• Specific OASIS items that are initial candidates for deletion are listed in the October 11, 2001 provider consensus letter to CMS Administrator Scully.  AHA views those recommendations as a good starting point.  Some items could be left on the form, but their completion be made voluntary.   

Reduce the frequency of required information.  The requirements for submission of information, especially after the initial comprehensive assessment, should be pared down to those items necessary to calculate PPS rates and consensus outcome measures. 

  • The potential elimination of two assessments, alluded to in the Secretary’s June 10, 2002 announcement, is a good start. 

  • Items used to risk adjust the outcome measures should not be needed after the initial start of care assessment since risk adjustment is, by definition, a fully prospective concept.  Experimentation with refining and streamlining the risk adjustment methodologies should be done with a development data set explicitly designed for such purpose (see comment below).

  • Follow-up information deemed essential could be collected on the final claim for each 60-day episode (or at discharge, if relevant).  CMS should design its computer systems to integrate the initial OASIS, CMS’ 485 form (home health plan of care) and final claim information to develop a profile of the patient that does not require the submission of redundant information.  An information system that integrates data would also provide a more accurate view of the patient’s care delivery over time and eliminate some of the guesswork required by certain OASIS questions.          

Eliminate application of Medicare requirements to non-Medicare PPS patients.  The OASIS form should only be required for fee-for-service Medicare patients receiving Medicare-covered home health care. 

  • The requirements for OASIS information on Medicare+Choice (M+C) enrollees should be left to negotiation between the M+C plans and the home health agencies.
  • The CMS position that OASIS is a Condition of Participation (COP) and therefore should be required of all patients (as other COPs) employs faulty circular logic.  CMS’ sole justification for making OASIS a COP in 1999, on an emergency basis, was that the items might be needed in the forthcoming Medicare PPS.  We now know that only 23 items are needed for such purposes - therefore the rest of the items on the form as well as the application to non-Medicare patients are subject to question.    

Use samples for research & development purposes.  CMS should use explicitly designed research samples, instead of collecting OASIS data from all 7,000+ Medicare-certified home health agencies, where the ultimate use and burden of the information collection requirements are not yet clear.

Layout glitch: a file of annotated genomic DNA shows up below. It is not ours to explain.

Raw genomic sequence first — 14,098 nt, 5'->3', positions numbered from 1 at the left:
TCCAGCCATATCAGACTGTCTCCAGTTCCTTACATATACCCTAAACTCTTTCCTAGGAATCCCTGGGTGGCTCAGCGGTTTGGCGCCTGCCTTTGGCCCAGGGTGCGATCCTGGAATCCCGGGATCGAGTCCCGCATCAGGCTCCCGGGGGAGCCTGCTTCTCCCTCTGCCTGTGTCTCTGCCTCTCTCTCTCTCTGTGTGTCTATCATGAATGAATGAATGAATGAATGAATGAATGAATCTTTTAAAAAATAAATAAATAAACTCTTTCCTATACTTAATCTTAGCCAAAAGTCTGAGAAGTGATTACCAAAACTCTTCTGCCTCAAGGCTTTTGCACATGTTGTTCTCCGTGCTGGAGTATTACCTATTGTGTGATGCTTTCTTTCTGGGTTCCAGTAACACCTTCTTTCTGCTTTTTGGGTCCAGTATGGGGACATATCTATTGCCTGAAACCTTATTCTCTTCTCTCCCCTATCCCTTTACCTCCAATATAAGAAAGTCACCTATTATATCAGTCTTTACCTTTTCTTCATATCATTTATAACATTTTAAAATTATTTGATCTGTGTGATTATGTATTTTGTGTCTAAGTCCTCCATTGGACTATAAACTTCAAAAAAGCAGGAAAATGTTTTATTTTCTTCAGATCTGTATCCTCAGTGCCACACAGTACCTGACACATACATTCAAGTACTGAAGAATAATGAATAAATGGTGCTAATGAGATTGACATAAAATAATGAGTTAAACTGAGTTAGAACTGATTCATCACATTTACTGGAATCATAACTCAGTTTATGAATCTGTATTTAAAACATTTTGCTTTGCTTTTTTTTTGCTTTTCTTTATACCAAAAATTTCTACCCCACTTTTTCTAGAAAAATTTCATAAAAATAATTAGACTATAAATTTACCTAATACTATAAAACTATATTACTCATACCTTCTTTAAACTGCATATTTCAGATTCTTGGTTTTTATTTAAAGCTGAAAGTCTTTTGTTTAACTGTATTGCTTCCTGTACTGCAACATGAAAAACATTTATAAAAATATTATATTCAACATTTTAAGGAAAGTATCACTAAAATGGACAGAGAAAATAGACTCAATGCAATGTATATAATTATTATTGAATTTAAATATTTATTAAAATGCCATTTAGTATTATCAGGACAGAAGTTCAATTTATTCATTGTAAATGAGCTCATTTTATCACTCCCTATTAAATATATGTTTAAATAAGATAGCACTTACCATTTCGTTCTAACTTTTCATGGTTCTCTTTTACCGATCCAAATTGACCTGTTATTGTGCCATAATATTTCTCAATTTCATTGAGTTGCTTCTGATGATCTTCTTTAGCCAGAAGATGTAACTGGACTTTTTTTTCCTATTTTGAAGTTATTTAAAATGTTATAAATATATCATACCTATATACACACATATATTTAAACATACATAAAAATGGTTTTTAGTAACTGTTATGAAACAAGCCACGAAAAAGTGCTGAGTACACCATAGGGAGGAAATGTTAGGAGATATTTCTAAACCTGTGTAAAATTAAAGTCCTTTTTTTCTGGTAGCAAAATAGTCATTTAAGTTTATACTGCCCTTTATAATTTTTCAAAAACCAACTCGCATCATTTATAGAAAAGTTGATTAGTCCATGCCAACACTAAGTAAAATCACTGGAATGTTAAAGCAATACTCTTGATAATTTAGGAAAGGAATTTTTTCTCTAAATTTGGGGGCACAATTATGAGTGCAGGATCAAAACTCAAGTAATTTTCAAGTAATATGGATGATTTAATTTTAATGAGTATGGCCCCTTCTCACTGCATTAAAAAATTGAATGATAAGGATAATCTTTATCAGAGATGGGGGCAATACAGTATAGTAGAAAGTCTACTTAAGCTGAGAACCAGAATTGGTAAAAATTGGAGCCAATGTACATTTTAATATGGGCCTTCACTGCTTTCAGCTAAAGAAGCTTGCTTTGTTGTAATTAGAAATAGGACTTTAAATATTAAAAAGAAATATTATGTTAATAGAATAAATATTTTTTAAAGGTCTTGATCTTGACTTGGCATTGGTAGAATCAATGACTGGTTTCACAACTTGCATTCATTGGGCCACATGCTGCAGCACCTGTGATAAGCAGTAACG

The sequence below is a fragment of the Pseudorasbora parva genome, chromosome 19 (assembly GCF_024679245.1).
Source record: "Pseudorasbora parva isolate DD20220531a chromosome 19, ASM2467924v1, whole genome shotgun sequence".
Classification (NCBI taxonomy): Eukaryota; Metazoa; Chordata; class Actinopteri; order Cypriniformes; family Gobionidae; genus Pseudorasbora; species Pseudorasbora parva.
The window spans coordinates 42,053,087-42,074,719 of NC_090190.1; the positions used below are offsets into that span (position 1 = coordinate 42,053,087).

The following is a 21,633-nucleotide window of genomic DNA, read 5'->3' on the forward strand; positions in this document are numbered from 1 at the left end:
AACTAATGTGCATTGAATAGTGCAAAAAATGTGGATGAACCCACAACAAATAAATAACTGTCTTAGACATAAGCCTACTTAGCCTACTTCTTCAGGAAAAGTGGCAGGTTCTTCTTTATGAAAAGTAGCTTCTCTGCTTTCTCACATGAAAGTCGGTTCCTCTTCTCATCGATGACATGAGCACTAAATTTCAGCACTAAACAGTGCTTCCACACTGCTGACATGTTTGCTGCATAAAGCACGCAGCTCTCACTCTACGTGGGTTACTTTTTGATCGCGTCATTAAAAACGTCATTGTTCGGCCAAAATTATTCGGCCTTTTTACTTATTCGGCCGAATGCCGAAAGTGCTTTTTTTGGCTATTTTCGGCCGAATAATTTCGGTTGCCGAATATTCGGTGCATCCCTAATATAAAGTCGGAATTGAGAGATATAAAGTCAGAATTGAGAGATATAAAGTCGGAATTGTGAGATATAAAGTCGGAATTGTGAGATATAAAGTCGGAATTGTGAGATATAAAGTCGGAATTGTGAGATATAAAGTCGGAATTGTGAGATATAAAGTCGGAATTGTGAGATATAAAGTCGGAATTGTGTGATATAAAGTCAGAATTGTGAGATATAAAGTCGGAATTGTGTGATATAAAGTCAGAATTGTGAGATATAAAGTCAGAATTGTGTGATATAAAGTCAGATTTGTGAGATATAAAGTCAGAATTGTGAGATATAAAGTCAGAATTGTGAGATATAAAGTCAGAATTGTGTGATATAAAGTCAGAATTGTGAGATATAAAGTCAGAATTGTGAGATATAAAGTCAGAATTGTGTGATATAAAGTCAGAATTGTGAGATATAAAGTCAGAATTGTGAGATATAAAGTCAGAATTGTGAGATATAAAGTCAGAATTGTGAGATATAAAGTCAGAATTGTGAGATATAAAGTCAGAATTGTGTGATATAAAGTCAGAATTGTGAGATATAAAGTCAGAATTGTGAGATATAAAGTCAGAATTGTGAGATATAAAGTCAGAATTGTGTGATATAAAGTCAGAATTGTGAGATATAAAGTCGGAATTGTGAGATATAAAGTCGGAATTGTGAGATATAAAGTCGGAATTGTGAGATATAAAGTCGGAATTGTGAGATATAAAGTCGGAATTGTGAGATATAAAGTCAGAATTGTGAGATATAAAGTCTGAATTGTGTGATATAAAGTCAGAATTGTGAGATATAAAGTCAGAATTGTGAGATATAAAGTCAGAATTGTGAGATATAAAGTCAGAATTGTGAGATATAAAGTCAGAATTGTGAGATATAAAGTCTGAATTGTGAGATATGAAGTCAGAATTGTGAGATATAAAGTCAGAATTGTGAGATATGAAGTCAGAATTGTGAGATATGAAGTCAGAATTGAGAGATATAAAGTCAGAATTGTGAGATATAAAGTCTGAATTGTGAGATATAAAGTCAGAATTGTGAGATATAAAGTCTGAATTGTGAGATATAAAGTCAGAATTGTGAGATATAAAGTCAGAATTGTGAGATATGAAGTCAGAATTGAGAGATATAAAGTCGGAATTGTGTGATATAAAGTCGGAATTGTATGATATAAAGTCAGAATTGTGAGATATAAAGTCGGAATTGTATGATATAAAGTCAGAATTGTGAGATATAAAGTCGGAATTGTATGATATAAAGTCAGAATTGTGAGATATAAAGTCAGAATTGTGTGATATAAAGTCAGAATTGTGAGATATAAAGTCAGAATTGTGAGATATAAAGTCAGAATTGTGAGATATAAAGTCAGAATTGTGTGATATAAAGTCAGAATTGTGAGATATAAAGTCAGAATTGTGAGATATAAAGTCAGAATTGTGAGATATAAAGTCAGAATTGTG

• A random stratified (voluntary) sample of providers could collect extensive case mix information, cost data and other relevant information and provide it to CMS in an electronic, integrated format.  The agencies voluntarily participating in such an effort should have their costs of participation separately reimbursed from a dedicated data development account within CMS. 

Refine the home health PPS to further reduce the administrative burden of OASIS, improve the PPS’ clinical relevance and synchronize reporting requirements with the Health Insurance Portability and Accountability Act (HIPAA).  The Medicare prospective payment system should be refined in a way that further reduces redundant data collections and simplifies the operation of PPS. 

  • The AHA would like to see a consistent set of ICD-9-CM coding rules applied to assessment forms and claims.  The current OASIS reporting requirements for diagnostic information conflict, in some cases, with longstanding ICD-9-CM coding rules and will eventually be in conflict with the spirit, if not the letter, of HIPAA requirements for uniform code sets.  AHA has been working with CMS over the last year to develop a cross-walk between the existing PPS requirements for diagnostic information and those that would be consistent with coding guidelines.  We hope that this process will result in a more consistent application of coding rules to home health care.
  • CMS should examine the necessity for the significant change in condition (SCIC) payment adjustment.  This adjustment requires multiple repeated data collections, often resulting in a lowering of a provider’s rate.  This retrospective adjustment results in extra burden of OASIS.

About AHA


Member Constituency Sections

Key Relationships

News Center

Performance Improvement

Advocacy Issues

Products & Services


Research & Trends


155 N. Wacker Dr.
Chicago, Illinois 60606

800 10th Street, N.W.
Two CityCenter, Suite 400
Washington, DC 20001-4956